Unfortunately, Charest has been quoted as saying that if the Canadian Track and Field Association nominates Johnson, its funding from the feds may be cut off. It is clear that Charest does not have the authority to decide who represents Canada on the playing field. It is equally clear that he does have the power.
Director of Communication
Canadian Olympic Association
Johnson acknowledges having taken steroids before he set the world record in the 100 meters at the 1987 World Championships in Rome. His use of these drugs tells me that he didn't think he was capable of that kind of time without them. Moreover, the drugs did not have to be in his system on the day of the event to have influenced his performance. Imagine if he had admitted tampering with the wind meter to remove any possibility that his performance was wind-aided. Would that not justify disqualifying the record?
? Naber won four gold medals and a silver in swimming at the 1976 Olympics in Montreal.—ED.
Noden raises an interesting point: what to do with Johnson's world record. Johnson got caught—but not until seven years after he had begun using steroids. It is ridiculous to think that all other 100-meter competitors in Rome and Seoul were clean just because no one else was caught. Johnson is getting the going-over, but his record should not be stripped until a serious and conscientious international crackdown takes place to rid the sport of drugs.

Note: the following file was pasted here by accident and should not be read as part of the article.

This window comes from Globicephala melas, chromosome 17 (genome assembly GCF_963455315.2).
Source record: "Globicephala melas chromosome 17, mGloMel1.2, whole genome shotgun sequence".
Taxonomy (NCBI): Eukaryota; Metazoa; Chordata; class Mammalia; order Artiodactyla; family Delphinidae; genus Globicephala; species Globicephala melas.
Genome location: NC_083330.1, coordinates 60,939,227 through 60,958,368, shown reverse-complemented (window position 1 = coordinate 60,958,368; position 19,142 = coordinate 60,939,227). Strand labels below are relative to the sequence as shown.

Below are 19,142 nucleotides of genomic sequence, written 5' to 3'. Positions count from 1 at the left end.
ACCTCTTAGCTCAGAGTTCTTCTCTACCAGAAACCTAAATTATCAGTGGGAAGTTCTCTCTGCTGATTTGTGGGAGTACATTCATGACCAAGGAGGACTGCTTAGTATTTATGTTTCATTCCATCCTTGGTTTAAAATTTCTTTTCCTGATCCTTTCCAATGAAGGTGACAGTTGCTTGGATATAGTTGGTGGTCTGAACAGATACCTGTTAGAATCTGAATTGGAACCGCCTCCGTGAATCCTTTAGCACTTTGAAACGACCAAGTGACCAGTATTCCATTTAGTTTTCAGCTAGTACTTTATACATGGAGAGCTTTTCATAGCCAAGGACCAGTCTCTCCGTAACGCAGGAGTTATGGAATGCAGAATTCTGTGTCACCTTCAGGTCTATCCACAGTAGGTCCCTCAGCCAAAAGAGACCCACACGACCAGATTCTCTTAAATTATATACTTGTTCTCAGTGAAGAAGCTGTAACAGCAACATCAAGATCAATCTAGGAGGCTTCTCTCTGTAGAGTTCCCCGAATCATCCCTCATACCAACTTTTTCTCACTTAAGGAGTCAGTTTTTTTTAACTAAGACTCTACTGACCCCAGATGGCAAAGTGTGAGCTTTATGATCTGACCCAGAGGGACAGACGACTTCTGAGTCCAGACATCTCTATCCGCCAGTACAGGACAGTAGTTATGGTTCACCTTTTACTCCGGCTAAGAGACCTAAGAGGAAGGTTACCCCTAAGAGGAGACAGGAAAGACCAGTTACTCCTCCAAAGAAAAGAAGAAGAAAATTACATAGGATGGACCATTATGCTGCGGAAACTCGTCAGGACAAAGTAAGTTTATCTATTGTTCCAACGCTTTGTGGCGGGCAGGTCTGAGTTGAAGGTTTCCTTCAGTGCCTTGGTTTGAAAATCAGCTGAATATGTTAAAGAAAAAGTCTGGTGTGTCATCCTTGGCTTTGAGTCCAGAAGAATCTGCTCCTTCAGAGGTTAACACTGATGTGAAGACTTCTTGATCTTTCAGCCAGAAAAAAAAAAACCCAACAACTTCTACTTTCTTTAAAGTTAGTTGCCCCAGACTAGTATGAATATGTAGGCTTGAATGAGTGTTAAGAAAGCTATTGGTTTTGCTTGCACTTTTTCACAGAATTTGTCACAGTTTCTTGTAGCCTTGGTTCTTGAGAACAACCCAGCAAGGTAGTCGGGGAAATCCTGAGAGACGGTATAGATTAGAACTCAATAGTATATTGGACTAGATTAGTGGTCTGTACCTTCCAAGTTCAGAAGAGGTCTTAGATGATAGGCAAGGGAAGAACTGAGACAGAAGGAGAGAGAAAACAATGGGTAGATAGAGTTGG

Ron Fimrite's "Growing Up with Trux" (POINT AFTER, July 3) touched my heartstrings. It kindled loving memories of my dad and our mutual infatuation with major league baseball as well as memories of my son and how at ages 40 and 67 we, too, have found our way back to where we belong.
RAY E. HALE
The sense of loss described by Fimrite is as true and sad as his tribute to Trux is beautiful. Sadder still is the fact that this feeling of loss never really goes away. My dad died one brutal day in June 1972. I was 13, but the hole it left in my life remains.
MATTHEW T. CARTER
I agree with Rick Telander's views (POINT AFTER, June 5) regarding drug czar William Bennett's recruitment of pro athletes to fight drugs. Athletes are human. Having the ability to excel in a sport does not provide some magical deterrent to drug abuse or any other human frailty. I also agree with Telander that parents may well be eluding some of their responsibilities as role models by using athletes in that capacity. Responsibility begins in the home.
QUILL N. GILES
I dispute Telander's contention that athletes should not be held to a higher standard than other citizens. Athletes are popular, and among the rewards and burdens of popularity is social and civic responsibility. National Drug Control Policy Director William Bennett knows that if kids flock to buy Michael Jordan sneakers, maybe they'll buy Jordan's advice, too.
JAMES L. O'NEILL
In your photo essay about the Hall of Fame (Safe at Home, June 12), you ran a photograph of the pitching rubber from Allie Reynolds's 1951 no-hit game against the Boston Red Sox. The rubber was signed by both Yankee and Red Sox players, but I cannot find Ted Williams's signature. I find that interesting because he was such an important part of the drama.
I was at Yankee Stadium that day and vividly recall that Williams was the 27th out. Baseball's best hitter lifted a high pop foul in front of the Yankee dugout—Yogi Berra dropped it, and Reynolds, lunging for it, missed it, too. The crowd in the stadium groaned. On the next pitch, Williams hit another foul pop, and this time Yogi caught it and got a bear hug from Reynolds. It doesn't seem right that Williams's signature should be absent.